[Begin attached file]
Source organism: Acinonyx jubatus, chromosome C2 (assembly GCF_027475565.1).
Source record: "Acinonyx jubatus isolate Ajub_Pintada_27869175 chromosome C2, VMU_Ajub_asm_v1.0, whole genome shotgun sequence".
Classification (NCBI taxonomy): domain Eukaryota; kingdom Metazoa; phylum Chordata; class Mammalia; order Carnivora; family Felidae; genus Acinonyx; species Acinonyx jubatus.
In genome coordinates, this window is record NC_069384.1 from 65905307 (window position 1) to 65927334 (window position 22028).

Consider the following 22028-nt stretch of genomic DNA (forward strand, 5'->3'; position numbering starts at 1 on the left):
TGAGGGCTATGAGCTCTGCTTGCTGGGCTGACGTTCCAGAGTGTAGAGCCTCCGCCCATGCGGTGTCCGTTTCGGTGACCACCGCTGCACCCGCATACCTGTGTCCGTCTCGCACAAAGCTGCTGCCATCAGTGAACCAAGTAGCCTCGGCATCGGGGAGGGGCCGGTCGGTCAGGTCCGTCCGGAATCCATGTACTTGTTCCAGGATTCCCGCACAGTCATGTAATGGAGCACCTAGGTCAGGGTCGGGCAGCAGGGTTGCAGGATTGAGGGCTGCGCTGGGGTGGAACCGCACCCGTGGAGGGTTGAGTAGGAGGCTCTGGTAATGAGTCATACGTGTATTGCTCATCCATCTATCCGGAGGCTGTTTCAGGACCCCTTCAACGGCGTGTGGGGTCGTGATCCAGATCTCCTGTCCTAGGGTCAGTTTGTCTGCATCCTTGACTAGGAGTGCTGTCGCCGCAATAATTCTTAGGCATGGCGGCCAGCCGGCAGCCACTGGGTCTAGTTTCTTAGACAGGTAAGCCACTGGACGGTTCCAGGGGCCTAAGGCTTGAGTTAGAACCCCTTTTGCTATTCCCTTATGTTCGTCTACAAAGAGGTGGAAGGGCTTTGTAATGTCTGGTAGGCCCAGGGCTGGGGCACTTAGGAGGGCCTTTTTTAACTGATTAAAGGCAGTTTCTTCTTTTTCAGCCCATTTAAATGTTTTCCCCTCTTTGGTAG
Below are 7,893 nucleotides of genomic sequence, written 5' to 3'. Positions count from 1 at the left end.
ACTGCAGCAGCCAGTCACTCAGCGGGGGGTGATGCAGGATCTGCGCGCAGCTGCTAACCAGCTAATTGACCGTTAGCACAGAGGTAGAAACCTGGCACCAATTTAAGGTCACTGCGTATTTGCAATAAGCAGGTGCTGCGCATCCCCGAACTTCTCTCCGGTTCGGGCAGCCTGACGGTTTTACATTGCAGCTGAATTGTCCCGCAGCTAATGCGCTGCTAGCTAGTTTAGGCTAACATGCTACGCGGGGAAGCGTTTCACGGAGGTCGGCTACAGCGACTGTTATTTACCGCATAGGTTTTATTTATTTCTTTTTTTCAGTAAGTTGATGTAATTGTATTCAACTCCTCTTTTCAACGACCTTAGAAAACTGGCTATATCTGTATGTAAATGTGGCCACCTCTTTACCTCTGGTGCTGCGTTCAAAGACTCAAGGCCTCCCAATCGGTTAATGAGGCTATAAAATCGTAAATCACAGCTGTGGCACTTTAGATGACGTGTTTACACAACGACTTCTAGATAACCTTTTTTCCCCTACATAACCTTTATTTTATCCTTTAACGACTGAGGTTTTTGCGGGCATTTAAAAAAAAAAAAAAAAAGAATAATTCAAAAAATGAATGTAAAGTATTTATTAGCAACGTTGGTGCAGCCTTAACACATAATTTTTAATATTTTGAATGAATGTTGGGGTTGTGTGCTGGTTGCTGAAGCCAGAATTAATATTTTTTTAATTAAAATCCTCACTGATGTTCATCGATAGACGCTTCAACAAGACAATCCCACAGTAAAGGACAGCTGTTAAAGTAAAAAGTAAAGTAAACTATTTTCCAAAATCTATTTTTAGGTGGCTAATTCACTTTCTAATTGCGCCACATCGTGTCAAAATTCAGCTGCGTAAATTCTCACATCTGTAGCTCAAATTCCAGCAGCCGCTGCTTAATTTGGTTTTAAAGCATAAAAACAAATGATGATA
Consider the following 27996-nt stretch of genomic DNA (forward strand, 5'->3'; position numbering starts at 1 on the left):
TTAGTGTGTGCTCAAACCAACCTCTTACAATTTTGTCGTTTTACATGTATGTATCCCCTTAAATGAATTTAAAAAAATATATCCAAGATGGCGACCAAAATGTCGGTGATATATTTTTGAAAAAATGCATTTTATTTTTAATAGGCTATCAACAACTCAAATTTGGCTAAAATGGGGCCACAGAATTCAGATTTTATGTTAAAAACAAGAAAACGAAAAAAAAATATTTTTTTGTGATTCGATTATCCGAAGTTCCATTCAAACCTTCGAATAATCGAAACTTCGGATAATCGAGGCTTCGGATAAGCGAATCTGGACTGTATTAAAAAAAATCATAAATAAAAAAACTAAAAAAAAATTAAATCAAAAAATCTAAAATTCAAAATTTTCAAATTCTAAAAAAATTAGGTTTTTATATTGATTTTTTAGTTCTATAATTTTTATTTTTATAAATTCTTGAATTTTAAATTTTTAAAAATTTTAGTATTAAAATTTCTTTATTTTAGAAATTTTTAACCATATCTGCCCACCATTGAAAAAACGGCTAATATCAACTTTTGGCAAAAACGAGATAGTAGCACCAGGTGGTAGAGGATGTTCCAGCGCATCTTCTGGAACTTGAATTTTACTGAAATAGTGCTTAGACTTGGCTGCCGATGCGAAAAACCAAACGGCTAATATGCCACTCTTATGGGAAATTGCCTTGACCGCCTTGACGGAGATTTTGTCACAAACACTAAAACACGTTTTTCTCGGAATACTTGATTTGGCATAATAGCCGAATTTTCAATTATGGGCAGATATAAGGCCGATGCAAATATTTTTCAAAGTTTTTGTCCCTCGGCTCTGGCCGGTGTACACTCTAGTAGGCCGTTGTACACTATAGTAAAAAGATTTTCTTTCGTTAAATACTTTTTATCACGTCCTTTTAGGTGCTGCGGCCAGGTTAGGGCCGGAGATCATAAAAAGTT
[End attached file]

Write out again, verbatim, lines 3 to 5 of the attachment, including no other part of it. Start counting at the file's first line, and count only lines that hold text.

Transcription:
Classification (NCBI taxonomy): domain Eukaryota; kingdom Metazoa; phylum Chordata; class Mammalia; order Carnivora; family Felidae; genus Acinonyx; species Acinonyx jubatus.
In genome coordinates, this window is record NC_069384.1 from 65905307 (window position 1) to 65927334 (window position 22028).

Consider the following 22028-nt stretch of genomic DNA (forward strand, 5'->3'; position numbering starts at 1 on the left):